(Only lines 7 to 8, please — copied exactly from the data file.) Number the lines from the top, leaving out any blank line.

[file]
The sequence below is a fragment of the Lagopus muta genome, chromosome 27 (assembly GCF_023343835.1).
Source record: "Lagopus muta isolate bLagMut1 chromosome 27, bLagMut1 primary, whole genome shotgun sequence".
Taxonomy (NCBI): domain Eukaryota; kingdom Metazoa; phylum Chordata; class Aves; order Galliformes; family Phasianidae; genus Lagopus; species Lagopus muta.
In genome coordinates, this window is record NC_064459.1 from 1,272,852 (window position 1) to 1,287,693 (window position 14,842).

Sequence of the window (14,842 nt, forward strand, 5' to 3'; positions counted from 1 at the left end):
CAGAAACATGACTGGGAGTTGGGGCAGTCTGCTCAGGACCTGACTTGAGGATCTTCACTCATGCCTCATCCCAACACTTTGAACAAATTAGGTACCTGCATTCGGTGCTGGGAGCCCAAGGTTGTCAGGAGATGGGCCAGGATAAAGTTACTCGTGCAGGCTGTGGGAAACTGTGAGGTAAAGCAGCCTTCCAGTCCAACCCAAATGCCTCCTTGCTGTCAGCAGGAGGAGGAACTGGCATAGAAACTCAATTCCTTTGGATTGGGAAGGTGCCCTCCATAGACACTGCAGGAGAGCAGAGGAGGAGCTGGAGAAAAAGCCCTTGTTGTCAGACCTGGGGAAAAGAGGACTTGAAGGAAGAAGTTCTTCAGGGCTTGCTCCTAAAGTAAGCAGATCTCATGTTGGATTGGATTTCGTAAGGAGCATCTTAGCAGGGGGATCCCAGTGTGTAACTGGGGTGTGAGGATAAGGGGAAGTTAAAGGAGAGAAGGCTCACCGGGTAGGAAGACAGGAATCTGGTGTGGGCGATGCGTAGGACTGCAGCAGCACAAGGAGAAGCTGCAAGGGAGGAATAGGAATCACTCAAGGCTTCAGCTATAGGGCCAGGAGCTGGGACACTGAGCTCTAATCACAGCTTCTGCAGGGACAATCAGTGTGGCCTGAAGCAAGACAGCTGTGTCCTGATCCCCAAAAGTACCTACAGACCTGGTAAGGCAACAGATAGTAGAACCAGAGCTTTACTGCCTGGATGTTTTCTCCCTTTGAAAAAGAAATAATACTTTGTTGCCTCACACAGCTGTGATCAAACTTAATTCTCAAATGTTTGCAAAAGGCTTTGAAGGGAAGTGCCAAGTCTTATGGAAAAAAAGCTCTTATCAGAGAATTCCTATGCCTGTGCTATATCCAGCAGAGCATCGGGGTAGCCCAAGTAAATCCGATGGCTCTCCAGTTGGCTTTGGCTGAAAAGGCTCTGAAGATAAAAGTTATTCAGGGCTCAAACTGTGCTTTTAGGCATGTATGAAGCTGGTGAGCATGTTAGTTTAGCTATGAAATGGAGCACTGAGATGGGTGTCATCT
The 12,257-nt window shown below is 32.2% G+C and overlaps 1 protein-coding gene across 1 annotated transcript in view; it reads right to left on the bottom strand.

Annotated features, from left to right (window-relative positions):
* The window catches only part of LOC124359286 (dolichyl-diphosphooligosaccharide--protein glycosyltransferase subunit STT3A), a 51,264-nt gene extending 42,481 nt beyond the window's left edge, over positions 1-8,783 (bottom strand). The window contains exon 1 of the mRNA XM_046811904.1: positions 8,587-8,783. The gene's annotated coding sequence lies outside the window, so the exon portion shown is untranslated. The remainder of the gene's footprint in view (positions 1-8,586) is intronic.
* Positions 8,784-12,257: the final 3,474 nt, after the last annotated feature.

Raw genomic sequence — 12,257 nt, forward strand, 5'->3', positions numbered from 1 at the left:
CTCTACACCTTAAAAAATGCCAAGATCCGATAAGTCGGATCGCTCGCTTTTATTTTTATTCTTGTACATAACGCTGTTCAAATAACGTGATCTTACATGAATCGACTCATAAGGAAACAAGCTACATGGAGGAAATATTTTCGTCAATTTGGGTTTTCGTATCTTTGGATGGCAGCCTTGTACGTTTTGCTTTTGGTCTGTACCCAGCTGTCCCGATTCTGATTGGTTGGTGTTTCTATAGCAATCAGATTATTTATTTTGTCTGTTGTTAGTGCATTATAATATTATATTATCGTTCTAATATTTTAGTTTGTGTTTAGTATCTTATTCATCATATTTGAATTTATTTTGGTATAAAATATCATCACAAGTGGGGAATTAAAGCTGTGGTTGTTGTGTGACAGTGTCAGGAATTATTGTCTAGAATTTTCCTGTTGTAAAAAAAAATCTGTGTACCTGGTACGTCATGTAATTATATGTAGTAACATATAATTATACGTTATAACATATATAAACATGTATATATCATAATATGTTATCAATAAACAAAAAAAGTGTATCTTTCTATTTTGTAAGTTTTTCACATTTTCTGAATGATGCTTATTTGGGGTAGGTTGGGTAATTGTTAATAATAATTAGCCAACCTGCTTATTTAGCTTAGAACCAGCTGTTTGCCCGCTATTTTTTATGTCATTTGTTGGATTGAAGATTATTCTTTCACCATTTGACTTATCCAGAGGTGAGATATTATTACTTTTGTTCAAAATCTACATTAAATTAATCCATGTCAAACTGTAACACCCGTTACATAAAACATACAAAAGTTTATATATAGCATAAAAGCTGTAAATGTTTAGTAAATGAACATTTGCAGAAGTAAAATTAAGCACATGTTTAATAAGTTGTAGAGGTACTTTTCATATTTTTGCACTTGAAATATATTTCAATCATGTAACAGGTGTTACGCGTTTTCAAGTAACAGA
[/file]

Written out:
The 12,257-nt window shown below is 32.2% G+C and overlaps 1 protein-coding gene across 1 annotated transcript in view; it reads right to left on the bottom strand.

Annotated features, from left to right (window-relative positions):